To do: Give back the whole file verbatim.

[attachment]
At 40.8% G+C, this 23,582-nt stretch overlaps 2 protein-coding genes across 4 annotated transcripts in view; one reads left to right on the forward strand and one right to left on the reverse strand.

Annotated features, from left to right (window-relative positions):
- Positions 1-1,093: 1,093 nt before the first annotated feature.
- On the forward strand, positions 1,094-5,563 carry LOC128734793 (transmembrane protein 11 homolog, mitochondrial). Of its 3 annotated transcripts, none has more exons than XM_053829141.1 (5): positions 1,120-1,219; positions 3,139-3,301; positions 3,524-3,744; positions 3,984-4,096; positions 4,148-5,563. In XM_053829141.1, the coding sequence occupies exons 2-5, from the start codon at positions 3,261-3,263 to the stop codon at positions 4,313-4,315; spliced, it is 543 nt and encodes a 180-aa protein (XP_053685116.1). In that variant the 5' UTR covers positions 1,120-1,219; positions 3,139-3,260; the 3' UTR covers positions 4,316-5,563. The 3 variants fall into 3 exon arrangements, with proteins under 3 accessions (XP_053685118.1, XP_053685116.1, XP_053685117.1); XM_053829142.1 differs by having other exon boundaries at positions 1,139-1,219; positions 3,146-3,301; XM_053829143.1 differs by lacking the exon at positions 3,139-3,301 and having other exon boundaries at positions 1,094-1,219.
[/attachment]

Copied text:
At 40.8% G+C, this 23,582-nt stretch overlaps 2 protein-coding genes across 4 annotated transcripts in view; one reads left to right on the forward strand and one right to left on the reverse strand.

Annotated features, from left to right (window-relative positions):
- Positions 1-1,093: 1,093 nt before the first annotated feature.
- On the forward strand, positions 1,094-5,563 carry LOC128734793 (transmembrane protein 11 homolog, mitochondrial). Of its 3 annotated transcripts, none has more exons than XM_053829141.1 (5): positions 1,120-1,219; positions 3,139-3,301; positions 3,524-3,744; positions 3,984-4,096; positions 4,148-5,563. In XM_053829141.1, the coding sequence occupies exons 2-5, from the start codon at positions 3,261-3,263 to the stop codon at positions 4,313-4,315; spliced, it is 543 nt and encodes a 180-aa protein (XP_053685116.1). In that variant the 5' UTR covers positions 1,120-1,219; positions 3,139-3,260; the 3' UTR covers positions 4,316-5,563. The 3 variants fall into 3 exon arrangements, with proteins under 3 accessions (XP_053685118.1, XP_053685116.1, XP_053685117.1); XM_053829142.1 differs by having other exon boundaries at positions 1,139-1,219; positions 3,146-3,301; XM_053829143.1 differs by lacking the exon at positions 3,139-3,301 and having other exon boundaries at positions 1,094-1,219.